educational

Game Porn: A New Hybrid

Stephen Ochs
From the floor of the Los Angeles Convention Center, the 2005 E3 Videogame Expo feels very much like Internext. Both conventions feature pounding music, scantily clad booth girls and a throng of nerdy fans. But delve deeper and you'll notice an important difference. While the adult convention blatantly sells sex, the big players at the yearly gathering-of-the-tribes of the gaming industry generally downplay the sex that helps them peddle games, leaving the more hardcore market to smaller players from overseas.

"You won't see many mainstream games with hard sexual content for the same reason you don't see a wave of sex movies coming out of Hollywood," said Gus Mastrapa, a regular video game commentator on G4 TV's Filter and monthly game columnist for Men's Edge magazine. "People have determined that sex doesn't sell in the mainstream market, especially with platform games. Sexual attributes will sell — sexy girls in a game, sexy situations like the dating in 'The Sims 2' — but you won't see a mainstream, hardcore porn game put out by Electronic Arts. It just won't happen. PC games are the least likely place you'll see hardcore content because those developers don't have to deal with big publishers."

Jenna Jameson, Playboy, Tera Patrick
This is not to say there's no porn influence on the Playstation 2, Xbox or Gamecube. "Rockstar Games" cast Jenna Jameson in a major role in its top-selling "Grand Theft Auto: Vice City," the adult industry's very own Playboy released Hef-simulator "Playboy: The Mansion" on Xbox, PlayStation 2 and PC last year, and former Digital Playground contract star Tera Patrick is a playable character in Eidos' "Backyard Wresting 2: There Goes the Neighborhood."

But game makers looking for an edge through sexuality have been very careful so far; the content of all three games is soft enough to earn an M (Mature) rating from the Entertainment Software Rating Board as opposed to an "A for "Adult."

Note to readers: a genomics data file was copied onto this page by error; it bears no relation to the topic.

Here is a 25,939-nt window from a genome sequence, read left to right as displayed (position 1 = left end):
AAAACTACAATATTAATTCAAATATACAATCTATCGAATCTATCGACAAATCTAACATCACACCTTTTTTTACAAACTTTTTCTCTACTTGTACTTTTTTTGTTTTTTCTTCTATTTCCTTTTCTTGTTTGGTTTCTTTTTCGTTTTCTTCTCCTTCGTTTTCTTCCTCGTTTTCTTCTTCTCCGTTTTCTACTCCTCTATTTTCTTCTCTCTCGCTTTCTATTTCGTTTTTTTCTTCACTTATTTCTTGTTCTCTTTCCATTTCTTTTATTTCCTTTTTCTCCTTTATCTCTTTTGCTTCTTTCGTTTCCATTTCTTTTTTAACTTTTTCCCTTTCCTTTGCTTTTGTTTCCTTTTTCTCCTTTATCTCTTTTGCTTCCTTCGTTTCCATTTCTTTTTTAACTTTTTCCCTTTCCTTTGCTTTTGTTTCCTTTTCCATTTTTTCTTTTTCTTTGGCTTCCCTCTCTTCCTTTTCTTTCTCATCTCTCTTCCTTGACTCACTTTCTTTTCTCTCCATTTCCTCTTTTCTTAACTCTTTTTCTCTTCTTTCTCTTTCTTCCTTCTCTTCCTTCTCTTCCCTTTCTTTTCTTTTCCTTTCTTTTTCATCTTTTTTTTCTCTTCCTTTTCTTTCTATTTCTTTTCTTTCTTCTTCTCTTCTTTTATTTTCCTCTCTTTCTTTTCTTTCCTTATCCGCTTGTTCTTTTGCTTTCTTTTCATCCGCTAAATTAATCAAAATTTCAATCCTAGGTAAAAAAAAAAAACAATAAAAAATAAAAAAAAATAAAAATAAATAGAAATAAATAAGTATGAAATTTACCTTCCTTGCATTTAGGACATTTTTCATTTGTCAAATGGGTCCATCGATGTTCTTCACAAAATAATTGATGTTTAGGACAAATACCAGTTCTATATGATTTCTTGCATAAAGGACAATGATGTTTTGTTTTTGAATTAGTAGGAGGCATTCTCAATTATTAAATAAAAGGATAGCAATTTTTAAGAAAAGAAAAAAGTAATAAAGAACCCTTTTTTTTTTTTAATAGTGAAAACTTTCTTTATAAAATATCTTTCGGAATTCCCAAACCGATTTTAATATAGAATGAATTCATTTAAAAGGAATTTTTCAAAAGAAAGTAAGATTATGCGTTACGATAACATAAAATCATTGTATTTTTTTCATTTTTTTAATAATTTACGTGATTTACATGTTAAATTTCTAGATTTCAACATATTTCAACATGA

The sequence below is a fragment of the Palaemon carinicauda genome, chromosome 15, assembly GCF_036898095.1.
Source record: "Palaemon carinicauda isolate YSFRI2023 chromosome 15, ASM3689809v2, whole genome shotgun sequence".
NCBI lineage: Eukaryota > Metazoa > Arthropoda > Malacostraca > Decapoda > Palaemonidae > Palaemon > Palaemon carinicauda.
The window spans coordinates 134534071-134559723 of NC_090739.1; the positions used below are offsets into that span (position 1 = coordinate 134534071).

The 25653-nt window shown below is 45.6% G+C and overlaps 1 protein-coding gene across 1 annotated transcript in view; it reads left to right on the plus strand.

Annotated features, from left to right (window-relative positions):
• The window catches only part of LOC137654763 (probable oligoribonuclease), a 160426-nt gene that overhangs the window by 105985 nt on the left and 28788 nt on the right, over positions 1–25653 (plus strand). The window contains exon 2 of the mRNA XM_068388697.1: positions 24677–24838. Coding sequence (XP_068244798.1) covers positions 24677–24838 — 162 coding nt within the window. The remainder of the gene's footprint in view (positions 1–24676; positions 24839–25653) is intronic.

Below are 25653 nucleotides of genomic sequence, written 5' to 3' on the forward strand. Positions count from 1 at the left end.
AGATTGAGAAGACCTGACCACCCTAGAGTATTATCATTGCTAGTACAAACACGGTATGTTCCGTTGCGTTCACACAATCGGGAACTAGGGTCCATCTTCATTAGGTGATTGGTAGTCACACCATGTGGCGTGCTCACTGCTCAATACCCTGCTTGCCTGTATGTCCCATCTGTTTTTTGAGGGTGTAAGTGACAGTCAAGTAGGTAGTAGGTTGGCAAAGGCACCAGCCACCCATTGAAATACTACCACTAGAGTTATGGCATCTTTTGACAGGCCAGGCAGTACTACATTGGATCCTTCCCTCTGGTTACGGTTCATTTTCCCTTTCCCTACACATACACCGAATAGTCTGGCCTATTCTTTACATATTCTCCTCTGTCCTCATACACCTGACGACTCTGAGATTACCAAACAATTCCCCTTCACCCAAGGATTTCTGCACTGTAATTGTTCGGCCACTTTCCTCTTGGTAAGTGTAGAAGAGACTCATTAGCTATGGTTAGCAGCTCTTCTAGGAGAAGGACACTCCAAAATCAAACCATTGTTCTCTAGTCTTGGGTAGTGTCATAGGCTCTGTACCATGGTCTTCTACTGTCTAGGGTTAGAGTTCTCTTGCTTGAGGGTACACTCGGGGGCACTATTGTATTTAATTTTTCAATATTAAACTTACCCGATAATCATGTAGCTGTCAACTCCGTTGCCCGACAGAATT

"Most retailers won't sell an A-rated game, so no games are made with that rating," Mastrapa said. "Developing a high-end, next-generation game can cost eight figures. No one is going to take that kind of risk. I couldn't even name one A-rated game that's come out."

And even though Playboy has been welcomed into the gaming fold over the last couple years, it is still only because their games remain M-rated. The Bunny was on hand at E3 to announce an expansion pack for "Playboy: The Mansion" as well as a scheme to allow PlayStation Portable users to download custom content from Playboy.com, including photo and video content featuring "Cyber Girl of the Year 2005" Amy Sue Cooper dressed (and undressed) as a video game heroine. Playboy also recently featured a magazine spread of "nude" pictures of well-known female video game characters Blood Rayne, Mileena from "Mortal Kombat" and "Tekken's" Nina Willams.

"We will continue to provide players with additional features that will enhance the Playboy gaming experience," said Sarah Haney, Playboy's director of entertainment licensing.

Along with Playboy, developer Deep Silver is pushing gaming's tease-only envelope with its upcoming release of "Singles 2: Triple Trouble." From the company's booth at E3 featuring Angelica Bridges from "Baywatch" playing sexy games with attendees to the content of the game itself, Deep Silver's marketing strategy screams sex.

The playable "Singles 2" demo tells the story of two impossibly hot digital gals and a studly computer-generated guy who share the same apartment and maintain a complex, player-controlled relationship.

"It's quite graphic to be honest," Deep Silver representative Dean Jackson said of "Singles 2." "Yes, there is nudity in the game. The girl can get on top of the guy and ride him, and she's really going for it. You can see the facial expressions and hear the moaning. We've got erotic encounters between men and women, women and women and men and men, but no threesomes... even in the hot tub."